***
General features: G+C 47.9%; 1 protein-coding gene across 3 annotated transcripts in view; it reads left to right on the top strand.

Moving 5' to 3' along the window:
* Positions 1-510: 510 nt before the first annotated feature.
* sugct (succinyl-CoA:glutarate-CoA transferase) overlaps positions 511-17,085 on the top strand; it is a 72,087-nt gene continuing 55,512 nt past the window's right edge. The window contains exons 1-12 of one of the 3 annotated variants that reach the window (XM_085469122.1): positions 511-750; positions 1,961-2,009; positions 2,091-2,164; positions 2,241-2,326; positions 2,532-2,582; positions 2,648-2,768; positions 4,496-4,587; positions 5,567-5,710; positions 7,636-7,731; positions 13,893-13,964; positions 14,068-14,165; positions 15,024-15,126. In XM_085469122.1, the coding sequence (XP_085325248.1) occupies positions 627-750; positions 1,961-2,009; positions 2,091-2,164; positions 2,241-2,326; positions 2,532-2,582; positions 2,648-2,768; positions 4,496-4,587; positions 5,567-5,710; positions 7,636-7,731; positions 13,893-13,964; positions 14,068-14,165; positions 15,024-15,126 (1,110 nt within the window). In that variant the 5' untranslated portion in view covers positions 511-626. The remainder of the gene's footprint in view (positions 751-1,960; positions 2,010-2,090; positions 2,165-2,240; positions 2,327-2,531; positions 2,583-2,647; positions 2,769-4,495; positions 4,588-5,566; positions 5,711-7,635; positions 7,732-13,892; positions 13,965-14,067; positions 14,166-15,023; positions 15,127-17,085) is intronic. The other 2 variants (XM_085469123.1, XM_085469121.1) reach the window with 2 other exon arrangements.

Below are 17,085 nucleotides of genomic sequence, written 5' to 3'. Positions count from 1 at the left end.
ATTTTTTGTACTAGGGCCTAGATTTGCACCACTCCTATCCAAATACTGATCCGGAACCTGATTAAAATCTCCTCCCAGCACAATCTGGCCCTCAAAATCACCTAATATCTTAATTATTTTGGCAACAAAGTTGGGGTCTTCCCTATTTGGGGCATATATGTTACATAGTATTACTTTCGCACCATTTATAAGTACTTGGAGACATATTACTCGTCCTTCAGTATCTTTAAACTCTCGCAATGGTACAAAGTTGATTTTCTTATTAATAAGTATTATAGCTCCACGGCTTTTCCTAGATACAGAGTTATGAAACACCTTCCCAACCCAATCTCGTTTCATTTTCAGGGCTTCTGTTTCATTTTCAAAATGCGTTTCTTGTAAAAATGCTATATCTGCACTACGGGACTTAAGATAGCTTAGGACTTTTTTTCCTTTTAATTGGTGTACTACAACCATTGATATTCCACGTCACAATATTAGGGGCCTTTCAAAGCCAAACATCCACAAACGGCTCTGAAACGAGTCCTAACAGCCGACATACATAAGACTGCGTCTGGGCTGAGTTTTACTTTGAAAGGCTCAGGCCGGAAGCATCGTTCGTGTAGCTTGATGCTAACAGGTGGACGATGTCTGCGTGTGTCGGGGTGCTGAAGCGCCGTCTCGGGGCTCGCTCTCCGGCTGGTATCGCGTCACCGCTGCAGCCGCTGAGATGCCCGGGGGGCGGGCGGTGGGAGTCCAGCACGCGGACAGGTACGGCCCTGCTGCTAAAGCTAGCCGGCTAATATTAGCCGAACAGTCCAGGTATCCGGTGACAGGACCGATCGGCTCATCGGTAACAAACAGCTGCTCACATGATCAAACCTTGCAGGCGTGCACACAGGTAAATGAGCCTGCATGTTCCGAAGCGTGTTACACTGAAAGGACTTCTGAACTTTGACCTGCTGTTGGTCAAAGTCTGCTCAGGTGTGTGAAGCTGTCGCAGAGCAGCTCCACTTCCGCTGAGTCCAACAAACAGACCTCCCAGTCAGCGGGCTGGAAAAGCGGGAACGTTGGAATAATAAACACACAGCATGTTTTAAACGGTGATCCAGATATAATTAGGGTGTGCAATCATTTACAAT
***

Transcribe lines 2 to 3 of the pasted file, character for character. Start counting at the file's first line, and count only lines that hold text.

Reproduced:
Moving 5' to 3' along the window:
* Positions 1-510: 510 nt before the first annotated feature.